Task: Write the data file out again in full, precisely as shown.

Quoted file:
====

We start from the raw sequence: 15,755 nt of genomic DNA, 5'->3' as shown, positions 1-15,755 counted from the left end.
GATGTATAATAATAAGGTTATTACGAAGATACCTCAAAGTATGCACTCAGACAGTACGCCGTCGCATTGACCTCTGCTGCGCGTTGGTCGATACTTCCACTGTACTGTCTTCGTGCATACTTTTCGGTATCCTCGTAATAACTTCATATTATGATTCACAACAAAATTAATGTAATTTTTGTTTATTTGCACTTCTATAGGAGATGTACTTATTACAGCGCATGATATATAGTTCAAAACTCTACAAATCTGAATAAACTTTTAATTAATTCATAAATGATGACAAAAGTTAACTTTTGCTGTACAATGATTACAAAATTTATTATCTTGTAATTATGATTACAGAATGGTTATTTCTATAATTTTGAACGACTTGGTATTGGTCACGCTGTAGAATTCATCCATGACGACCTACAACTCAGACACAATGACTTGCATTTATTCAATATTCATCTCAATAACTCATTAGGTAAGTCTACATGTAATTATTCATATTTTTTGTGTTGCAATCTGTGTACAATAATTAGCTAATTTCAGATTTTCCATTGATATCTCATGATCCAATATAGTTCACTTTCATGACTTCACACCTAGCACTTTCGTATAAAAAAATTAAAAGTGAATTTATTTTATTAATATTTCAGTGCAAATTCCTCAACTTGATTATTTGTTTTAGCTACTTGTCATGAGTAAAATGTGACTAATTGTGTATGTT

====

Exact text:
We start from the raw sequence: 15,755 nt of genomic DNA, 5'->3' as shown, positions 1-15,755 counted from the left end.
GATGTATAATAATAAGGTTATTACGAAGATACCTCAAAGTATGCACTCAGACAGTACGCCGTCGCATTGACCTCTGCTGCGCGTTGGTCGATACTTCCACTGTACTGTCTTCGTGCATACTTTTCGGTATCCTCGTAATAACTTCATATTATGATTCACAACAAAATTAATGTAATTTTTGTTTATTTGCACTTCTATAGGAGATGTACTTATTACAGCGCATGATATATAGTTCAAAACTCTACAAATCTGAATAAACTTTTAATTAATTCATAAATGATGACAAAAGTTAACTTTTGCTGTACAATGATTACAAAATTTATTATCTTGTAATTATGATTACAGAATGGTTATTTCTATAATTTTGAACGACTTGGTATTGGTCACGCTGTAGAATTCATCCATGACGACCTACAACTCAGACACAATGACTTGCATTTATTCAATATTCATCTCAATAACTCATTAGGTAAGTCTACATGTAATTATTCATATTTTTTGTGTTGCAATCTGTGTACAATAATTAGCTAATTTCAGATTTTCCATTGATATCTCATGATCCAATATAGTTCACTTTCATGACTTCACACCTAGCACTTTCGTATAAAAAAATTAAAAGTGAATTTATTTTATTAATATTTCAGTGCAAATTCCTCAACTTGATTATTTGTTTTAGCTACTTGTCATGAGTAAAATGTGACTAATTGTGTATGTT